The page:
Does art have a supreme mission? A duty to its public? A guiding principle? This question, which has long obsessed a large number of great masters, philosophers and intellectuals from all genres, has, alas, no answer. The emergence of abstract art with Kandinsky’s Black Arch in 1912 and of conceptual art with Duchamp’s Fountain in 1917 has considerably blurred the lines. More than ever, art is without limit, without definition, without rules.
However, it is possible to find common characteristics in all forms of art: notably, the implementation of a certain technique and the search for originality. But originality in art is a strange concept. Nothing is ever completely original, coming out of nothingness. Reference to the past is inevitable. References to the past are everywhere. And, at times, reference to the past is desired, insisted, demanded.
In the selection of works Artsper wanted to present to you, the artists were inspired by great masters’ classic paintings, and reinterpreted their messages or their techniques. An interesting artistic approach in a world taking huge leaps forward.
The Last Supper, Leonardo da Vinci
This artwork by Leonardo da Vinci, one of the great masters of art history, is admired by all and has been copied the world over by artists and businesses since it was painted between 1495 and 1498. It depicts Christ’s last supper surrounded by his 12 apostles.
The Last Supper by David Lachapelle, shows us a Jesus who respects Christian iconography perfectly, but his apostles have changed slightly. Besides tattoos and caps, they without doubt resemble more closely the real apostles (Jews from Israel descended from the Egyptians), than with the European physique Da Vinci gave them.
Triple A (2012) by Anne-Catherine Becker-Echivard,the artist denounces the dehumanization of work and ridicules the sacrosanct aspect of corporatism. In order to portray her message, there’s nothing quite like globally powerful iconography. But would Jesus and his apostles have liked to pose as goldfish? “Father, forgive them for they know not what they are doing”. (Luke, 23:24).
Innocent X, Diego Velasquez
Painted in 1650, Innocent X by Diego Velazquez is an emblematic painting. Sponsored by Pope Innocent X, it sparked major controversy in the episcopal palace. While the Pope wanted a portrait of wisdom and divine enlightenment, Velazquez painted him as he was: authoritarian and reddened by his frequent tantrums, ‘Troppo vero!’ (too realistic!) the Pope would say to him before demanding him to start again. But Velazquez, with the strength of the Spanish character, refused categorically and the Pope ended up accepting the painting.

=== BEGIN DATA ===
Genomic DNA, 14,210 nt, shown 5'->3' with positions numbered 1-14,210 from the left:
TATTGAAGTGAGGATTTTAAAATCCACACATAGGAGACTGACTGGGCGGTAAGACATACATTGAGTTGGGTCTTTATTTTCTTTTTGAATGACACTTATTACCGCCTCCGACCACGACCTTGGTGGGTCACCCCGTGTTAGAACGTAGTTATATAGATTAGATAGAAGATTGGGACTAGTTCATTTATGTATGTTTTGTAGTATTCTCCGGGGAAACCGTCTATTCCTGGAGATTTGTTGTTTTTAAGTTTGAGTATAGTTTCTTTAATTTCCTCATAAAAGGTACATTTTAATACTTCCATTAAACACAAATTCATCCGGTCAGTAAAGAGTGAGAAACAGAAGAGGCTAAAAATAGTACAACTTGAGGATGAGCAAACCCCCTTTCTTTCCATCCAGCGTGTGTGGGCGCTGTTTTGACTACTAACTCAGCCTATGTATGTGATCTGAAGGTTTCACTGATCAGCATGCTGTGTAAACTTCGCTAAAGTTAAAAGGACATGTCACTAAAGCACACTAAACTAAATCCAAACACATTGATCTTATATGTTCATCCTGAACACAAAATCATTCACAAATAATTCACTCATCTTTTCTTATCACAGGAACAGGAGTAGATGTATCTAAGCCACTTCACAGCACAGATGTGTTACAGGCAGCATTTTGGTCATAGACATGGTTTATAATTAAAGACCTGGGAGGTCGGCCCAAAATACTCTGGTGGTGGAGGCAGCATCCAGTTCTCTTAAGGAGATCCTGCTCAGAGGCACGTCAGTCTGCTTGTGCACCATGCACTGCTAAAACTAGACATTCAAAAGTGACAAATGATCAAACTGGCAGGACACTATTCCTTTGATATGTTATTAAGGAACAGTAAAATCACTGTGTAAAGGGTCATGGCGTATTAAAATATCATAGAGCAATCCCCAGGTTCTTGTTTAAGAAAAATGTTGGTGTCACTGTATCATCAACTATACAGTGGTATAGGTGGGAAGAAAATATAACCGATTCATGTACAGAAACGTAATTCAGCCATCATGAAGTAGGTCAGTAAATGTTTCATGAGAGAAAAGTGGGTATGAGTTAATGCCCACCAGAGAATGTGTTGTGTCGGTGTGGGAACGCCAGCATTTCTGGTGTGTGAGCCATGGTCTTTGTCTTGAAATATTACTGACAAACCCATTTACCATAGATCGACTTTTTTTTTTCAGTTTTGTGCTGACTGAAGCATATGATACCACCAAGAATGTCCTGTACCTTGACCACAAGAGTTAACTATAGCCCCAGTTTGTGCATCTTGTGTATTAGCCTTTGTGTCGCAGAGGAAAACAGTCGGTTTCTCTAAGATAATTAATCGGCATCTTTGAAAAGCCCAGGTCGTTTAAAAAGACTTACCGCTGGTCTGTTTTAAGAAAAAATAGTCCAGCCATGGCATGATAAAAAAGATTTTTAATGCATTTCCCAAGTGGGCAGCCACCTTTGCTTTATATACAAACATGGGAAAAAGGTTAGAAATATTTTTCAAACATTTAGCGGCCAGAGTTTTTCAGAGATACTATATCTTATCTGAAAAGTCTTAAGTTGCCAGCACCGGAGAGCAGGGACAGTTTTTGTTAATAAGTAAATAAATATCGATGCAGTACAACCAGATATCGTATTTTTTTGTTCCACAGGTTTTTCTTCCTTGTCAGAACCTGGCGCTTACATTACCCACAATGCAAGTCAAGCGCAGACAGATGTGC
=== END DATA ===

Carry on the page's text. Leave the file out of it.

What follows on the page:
Francis Bacon is a painter whose work is the footprint of great tradition within painting, as we recall in the exhibition Francis Bacon and the Art Tradition. This reworking of Innocent X in 1952 reminds us of the violence and force which are so characteristic of his work. The aftermath of the atrocities of the Second World War, the tortured image he gave of the past, shocked and disturbed spectators. While Pius XII was still the Pope in 1952, Francis Bacon’s Pope was already half dead…
The quality of Yan Pei-Ming’s work is twofold. With a very great technical mastery of oil painting, he manages to give a pop note to his pictorial repertoire by repeating strong subjects in different shades such as Andy Warhol. His reworking of Innocent X in 2014 goes hand in hand with this idea.
The abduction of Ganymede, Uknown Artist and The Descent from the Cross, Van Der Weyden
The Descent from the Cross by Rogier Van Der Weyden (1435) is a major work in the history of art. Some would even say it marks the beginning of the Renaissance in art, so well are the reliefs, figuration and emotions executed.
As for the abduction of Ganymede, it is a recurrent mythological theme in the European pictorial tradition. It refers to the abduction of the young Ganymede by Jupiter who metamorphosed into an eagle. It was a relatively controversial theme as it made reference to homosexuality, and even the rape, of a young boy.
A young French artist, The Kid, was indirectly inspired by Rogier Van Der Weyden’s work of art and by the theme of Ganymede’s abduction, in order to deliver through this a contemporary vision. By combining Greek-Roman mythology with the Christian tradition, and by blending the image of sacrifice with that of the victim, the piece Blessed is the lamb whose blood flows (2015) plunges us into deep reflection.
The young man is a minor sentenced to life imprisonment in the United States. Since then, there are many possible interpretations : he has sacrificed his life to fulfill an ideal, but the price he is paying to achieve this ideal is too high (see Descent of Cross); his youth has been violated by justice – using as a symbol the American eagle – which turns to injustice (see Abduction of Ganymede) etc. A work of great force, bringing together technique, reference to the past, relevance and the force of a contemporary theme.
Saint Sebastian, Guido Reni
The theme of Saint Sebastian was widespread during the Renaissance. It allowed artists to depict passion, suffering and the naked male body. Guido Reni in 1615 produced a very sensual version full of melancholy, on the edges of eroticism.
The famous duo Pierre and Gilles were inspired by this in 1987. But this time, we are under no illusion as to the erotic sensuality of the model. Labeled kitsch, the piece indulges in contemplative masochism, an apology of sexual pleasure in pain.
Mona Lisa, Leonardo da Vinci
It wouldn’t be possible to conclude this article without the most famous of paintings; the most famous of the great masters, the most shared, the most copied and the most revisited in the history of art. Amongst the innumerable reworks by contemporary artists, notably that of Roy Lichtenstein for pop art and Space Invader for street art must be mentioned.